Condo Renovation During the Pandemic: What to Do, What to Expect
Renovating a condominium, compared to a house, can be more challenging—especially when you’re in the midst of a pandemic. You have to adhere to your building’s rules and regulations and, these days, they change a lot.
Early in 2020, after months of searching, my husband and I finally found the two-bedroom unit that met all our requirements: a good size for our growing family, a nice location, and a great layout to work from.
The month after we officially purchased our unit and started planning the renovation works, the government declared the lockdown. With quarantine in place, more stringent requirements from our building, and the country switching between different quarantine classifications every few months, it took more than a year for us to finally move in.
We are loving our new home, and while I think it was worth the wait—and great things do take time—here are the things I learned.
Of course with construction, this is already the case even without a pandemic. Expect the renovation period to take longer than usual due to government and building restrictions, limited manpower, and more unforeseeable circumstances that normally wouldn’t happen pre-pandemic. If it normally takes 60 days to do major renovation in a two-bedroom apartment, during this time it can take weeks or even months longer. Even with stricter guidelines already in place, some of our suppliers and their workers tested positive for COVID, causing warehouses to be shut down and deliveries to be postponed.
A week before we thought we’d finally be able to move in, the government reimposed ECQ in the entire Metro Manila, and work was halted for more than a month. Because of how unpredictable the situation is, you can expect things to get delayed even when you think you’re already very close to finishing up. Despite the delays, it is still better to be cautious and prioritize everyone’s health and safety.
Know your building’s renovation guidelines and discuss them carefully with your contractor.
Every condominium building has its own set of rules and regulations for renovation works and some much stricter than the others. Clarify these guidelines early on, especially the maximum number of days you are allowed to renovate and the penalties you or your contractor will incur if you extend. Make sure you or your contractor apply for necessary work permits ahead of time to avoid further delays.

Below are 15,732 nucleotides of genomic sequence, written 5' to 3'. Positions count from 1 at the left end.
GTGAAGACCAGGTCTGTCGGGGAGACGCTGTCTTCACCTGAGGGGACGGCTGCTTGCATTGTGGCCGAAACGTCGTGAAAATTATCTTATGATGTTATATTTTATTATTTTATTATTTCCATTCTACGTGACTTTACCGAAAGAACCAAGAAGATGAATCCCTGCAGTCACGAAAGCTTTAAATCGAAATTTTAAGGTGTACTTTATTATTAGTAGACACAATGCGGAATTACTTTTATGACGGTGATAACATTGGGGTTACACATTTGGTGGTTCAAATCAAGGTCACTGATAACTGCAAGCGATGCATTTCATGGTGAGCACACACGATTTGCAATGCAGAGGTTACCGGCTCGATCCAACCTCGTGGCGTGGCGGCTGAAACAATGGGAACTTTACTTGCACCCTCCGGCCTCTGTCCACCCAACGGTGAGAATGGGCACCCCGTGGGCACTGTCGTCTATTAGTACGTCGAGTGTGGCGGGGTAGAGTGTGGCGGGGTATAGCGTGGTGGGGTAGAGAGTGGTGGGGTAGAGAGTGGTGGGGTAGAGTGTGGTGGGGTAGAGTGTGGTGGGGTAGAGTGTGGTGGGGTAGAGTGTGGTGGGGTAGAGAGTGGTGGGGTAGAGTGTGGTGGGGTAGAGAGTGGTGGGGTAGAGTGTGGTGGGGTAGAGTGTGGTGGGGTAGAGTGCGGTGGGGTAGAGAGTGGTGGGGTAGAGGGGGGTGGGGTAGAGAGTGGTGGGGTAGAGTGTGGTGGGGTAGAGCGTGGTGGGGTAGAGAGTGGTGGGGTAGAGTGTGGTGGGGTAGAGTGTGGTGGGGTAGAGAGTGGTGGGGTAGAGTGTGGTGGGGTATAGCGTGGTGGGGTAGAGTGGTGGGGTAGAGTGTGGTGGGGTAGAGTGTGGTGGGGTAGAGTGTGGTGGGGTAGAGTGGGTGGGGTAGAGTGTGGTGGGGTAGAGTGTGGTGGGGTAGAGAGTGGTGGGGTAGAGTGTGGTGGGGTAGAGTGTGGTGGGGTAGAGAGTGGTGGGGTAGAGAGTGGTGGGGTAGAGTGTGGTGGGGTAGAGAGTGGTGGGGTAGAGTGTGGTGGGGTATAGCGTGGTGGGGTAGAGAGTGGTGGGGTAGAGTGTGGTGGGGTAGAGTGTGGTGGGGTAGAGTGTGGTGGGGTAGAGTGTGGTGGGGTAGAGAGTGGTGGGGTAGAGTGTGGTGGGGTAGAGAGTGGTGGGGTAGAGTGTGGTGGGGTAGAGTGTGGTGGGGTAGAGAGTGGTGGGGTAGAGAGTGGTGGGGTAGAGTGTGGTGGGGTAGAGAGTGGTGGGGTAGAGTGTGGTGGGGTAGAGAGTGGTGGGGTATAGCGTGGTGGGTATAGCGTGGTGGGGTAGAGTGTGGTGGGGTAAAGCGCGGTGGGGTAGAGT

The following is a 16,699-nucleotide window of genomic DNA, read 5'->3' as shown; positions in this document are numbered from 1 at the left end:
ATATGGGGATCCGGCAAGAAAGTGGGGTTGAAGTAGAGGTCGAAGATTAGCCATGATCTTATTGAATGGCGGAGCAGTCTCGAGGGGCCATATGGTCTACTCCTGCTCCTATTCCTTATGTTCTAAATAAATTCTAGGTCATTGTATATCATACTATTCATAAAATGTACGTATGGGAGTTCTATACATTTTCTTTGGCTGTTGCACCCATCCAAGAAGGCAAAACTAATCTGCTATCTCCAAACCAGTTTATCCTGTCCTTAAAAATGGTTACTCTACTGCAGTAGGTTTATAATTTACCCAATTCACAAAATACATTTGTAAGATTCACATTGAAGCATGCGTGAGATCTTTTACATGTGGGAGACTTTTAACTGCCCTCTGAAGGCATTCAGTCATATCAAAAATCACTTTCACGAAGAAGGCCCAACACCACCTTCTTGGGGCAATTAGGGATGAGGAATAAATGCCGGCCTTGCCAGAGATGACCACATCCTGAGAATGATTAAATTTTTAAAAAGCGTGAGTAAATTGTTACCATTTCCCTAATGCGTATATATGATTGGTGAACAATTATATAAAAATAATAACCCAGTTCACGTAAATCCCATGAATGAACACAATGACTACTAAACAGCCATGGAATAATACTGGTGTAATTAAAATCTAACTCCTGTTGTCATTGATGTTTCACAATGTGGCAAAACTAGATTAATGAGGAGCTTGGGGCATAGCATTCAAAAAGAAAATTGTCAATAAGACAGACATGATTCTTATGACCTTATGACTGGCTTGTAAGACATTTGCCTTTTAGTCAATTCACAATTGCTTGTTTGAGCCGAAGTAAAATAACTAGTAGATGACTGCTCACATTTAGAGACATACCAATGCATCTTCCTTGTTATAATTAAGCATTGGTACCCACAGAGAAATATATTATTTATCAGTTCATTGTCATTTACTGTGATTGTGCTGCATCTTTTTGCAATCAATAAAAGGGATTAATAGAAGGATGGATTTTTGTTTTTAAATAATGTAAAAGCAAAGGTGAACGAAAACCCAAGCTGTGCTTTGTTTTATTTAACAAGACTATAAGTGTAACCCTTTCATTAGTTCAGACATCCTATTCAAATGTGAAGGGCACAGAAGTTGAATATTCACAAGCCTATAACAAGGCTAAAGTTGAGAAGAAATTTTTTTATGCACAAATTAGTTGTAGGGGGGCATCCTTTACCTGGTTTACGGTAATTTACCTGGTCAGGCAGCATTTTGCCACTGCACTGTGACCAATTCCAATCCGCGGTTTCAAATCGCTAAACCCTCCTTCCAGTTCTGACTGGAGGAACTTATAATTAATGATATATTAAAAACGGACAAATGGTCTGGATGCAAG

Many condos also lessen the number of workers they allow inside and even require workers to get tested for COVID every couple of weeks. To ensure the safety of workers and minimize their exposure, your contractor should also provide them with a daily shuttle that will transport them to and from the site.
Do what you can off-site.
This will help fast-track your schedule, given the limited hours and workers allowed inside the unit. Also, there are several construction materials that are commonly not allowed inside units (e.g polyurethane varnishes, oil-based sealers, solvents) which can limit your options, especially if you want custom, built-in furniture.
Ask your contractor to do most carpentry works, such as cabinets, shelves, and closet doors, in their offsite location. If it’s not possible for them to do this, get third-party suppliers who specialize in these products, so your general contractor can focus on works inside the unit at the same time other items are getting completed elsewhere. It is better to source third-party suppliers for the manufacture and installation of bedroom closets, kitchen cabinets and countertops, and hardwood floors, since these require specialized skillsets, materials, and tools.
Check on the progress regularly
Whether it’s just through photos or videos, make sure you check on the progress being made at least weekly, even if you can’t visit the in site person. This way, you’ll be able to make corrections right away and avoid having to do major overhauls later on. Ask your project manager to give you regular updates and check which items are not being completed on time and why.
Coordinate closely with suppliers when it comes to scheduling visits and installations.
Poorly coordinated schedules can cause a domino effect on your deadlines. Make sure your project manager is always closely communicating with suppliers, especially when scheduling visits and installations. Let suppliers know if there are additional requirements from the building when applying for work permits. Inform them ahead of time on the limit in the number of workers and if they are required to submit COVID tests.
Schedule when to buy things.
Because of schedules getting delayed several times, we bought furniture and materials that ended up having to be stored for weeks or months. This is a huge inconvenience when you are working in a condo unit with very limited space. There’s also always the risk of items getting damaged. Make a list of the items you need to buy, how long they usually take to get delivered, and when you will actually need them. Furniture and appliances must be purchased last.
Set aside extra budget
It is definitely a challenge to coordinate during quarantine, with movement getting restricted, shipments getting delayed, and sometimes entire businesses being temporarily shutdown by COVID. When things take longer, you will most likely have to spend a little bit more.
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